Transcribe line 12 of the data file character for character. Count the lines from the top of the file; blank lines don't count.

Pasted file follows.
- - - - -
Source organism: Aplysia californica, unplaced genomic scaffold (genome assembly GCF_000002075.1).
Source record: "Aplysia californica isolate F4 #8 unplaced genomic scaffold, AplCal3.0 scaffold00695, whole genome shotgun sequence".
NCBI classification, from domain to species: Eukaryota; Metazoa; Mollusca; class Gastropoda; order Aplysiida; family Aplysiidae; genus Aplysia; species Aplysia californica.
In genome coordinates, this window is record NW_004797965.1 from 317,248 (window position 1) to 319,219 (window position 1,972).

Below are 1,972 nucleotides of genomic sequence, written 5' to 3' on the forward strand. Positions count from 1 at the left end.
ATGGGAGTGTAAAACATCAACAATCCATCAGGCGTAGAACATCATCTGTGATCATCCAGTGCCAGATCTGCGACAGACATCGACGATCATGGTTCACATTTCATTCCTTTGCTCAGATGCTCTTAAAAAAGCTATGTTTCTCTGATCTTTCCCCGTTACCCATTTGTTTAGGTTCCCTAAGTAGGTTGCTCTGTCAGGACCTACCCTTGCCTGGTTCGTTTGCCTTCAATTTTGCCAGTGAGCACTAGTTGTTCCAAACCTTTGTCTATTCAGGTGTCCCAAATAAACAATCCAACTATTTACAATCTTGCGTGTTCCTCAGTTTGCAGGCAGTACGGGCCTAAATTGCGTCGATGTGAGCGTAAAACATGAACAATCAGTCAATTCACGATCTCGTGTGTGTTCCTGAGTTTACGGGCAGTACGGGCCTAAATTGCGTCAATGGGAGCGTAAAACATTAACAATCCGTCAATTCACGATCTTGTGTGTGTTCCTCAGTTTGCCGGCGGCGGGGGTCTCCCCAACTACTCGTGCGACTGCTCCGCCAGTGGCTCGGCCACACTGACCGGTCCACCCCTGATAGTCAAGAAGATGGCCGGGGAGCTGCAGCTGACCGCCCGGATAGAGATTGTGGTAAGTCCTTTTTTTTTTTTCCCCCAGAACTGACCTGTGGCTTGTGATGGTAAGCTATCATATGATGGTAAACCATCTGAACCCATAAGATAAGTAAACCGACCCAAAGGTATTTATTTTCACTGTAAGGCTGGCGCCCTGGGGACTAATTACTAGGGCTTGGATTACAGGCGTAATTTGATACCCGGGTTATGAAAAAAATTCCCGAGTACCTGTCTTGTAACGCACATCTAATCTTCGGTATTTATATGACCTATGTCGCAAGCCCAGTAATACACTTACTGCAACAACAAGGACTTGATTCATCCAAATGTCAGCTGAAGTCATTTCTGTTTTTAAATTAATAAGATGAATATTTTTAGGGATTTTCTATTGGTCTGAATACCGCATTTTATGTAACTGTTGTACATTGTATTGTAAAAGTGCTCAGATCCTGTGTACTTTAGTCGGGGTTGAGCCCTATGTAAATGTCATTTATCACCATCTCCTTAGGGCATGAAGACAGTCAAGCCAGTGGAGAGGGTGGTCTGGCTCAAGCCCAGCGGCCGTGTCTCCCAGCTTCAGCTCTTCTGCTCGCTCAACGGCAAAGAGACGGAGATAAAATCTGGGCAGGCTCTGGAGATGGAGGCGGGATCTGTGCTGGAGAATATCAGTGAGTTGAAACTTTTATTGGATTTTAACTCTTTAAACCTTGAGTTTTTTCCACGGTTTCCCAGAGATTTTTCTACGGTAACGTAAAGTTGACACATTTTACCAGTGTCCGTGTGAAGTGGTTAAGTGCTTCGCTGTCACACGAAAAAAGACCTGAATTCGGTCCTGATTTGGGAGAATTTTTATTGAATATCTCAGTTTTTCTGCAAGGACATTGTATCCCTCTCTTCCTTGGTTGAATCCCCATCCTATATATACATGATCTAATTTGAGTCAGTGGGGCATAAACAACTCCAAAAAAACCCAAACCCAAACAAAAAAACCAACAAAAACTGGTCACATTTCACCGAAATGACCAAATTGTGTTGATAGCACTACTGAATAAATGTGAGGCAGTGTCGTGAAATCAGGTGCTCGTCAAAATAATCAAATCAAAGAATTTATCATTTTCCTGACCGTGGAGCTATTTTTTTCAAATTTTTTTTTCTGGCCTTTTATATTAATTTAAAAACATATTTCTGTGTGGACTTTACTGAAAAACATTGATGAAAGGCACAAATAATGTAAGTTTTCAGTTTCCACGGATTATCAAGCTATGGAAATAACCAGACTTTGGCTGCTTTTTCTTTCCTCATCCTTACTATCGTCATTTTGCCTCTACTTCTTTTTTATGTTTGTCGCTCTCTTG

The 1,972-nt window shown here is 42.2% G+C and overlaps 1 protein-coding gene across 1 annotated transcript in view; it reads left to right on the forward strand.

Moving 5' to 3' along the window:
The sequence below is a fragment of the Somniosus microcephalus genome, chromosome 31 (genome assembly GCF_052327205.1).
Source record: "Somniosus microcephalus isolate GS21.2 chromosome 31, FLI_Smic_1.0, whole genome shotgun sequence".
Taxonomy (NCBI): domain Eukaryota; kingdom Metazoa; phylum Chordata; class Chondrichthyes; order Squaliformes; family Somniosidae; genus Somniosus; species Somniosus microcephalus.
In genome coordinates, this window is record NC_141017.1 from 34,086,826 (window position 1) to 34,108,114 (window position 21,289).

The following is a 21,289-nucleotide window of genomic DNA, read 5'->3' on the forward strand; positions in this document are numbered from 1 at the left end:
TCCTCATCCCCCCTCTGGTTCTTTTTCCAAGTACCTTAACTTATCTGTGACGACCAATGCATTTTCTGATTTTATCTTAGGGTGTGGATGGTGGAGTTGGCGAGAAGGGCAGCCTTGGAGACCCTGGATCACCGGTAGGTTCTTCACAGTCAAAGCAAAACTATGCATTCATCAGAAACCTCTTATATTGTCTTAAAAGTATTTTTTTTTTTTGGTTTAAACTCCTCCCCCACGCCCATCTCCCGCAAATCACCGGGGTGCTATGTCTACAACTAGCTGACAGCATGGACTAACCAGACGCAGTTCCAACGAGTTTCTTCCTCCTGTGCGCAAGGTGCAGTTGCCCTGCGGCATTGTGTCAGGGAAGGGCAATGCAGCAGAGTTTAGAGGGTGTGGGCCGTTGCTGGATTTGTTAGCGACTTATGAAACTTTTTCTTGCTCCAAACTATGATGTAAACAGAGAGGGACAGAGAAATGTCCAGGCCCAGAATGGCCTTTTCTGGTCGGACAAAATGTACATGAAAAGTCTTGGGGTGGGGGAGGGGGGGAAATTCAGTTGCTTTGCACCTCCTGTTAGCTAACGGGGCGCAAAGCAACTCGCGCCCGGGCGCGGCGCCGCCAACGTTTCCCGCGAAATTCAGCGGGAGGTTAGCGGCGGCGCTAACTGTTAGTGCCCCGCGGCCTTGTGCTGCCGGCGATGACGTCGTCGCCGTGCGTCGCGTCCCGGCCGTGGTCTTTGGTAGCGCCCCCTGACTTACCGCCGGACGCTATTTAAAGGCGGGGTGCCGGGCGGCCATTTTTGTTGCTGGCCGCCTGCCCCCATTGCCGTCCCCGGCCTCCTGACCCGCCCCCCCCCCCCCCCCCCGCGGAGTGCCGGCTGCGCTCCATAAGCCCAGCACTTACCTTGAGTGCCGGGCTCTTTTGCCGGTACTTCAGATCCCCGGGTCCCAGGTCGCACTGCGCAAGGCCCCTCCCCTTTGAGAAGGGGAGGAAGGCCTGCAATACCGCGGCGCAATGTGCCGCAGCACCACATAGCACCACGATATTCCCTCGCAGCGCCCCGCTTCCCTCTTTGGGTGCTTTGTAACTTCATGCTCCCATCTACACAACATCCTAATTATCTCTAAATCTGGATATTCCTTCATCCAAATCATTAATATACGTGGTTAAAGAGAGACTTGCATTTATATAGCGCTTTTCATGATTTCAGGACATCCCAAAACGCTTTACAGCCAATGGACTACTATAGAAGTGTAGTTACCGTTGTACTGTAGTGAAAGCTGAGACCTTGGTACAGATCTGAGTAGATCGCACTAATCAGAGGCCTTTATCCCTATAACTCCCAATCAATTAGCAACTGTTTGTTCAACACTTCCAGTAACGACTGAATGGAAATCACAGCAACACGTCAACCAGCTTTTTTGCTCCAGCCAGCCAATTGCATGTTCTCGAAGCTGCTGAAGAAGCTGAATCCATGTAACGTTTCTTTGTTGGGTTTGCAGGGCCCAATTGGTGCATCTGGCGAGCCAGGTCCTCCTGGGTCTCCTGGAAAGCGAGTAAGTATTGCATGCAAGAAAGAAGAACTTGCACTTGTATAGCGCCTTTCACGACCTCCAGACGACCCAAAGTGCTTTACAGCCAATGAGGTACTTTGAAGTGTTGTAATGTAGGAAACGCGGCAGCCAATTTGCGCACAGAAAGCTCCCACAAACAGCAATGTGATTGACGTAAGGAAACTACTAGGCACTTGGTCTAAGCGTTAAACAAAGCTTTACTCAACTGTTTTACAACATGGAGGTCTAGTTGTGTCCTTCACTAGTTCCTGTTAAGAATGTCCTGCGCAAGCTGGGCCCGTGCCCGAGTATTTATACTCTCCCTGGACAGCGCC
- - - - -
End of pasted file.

In genome coordinates, this window is record NC_141017.1 from 34,086,826 (window position 1) to 34,108,114 (window position 21,289).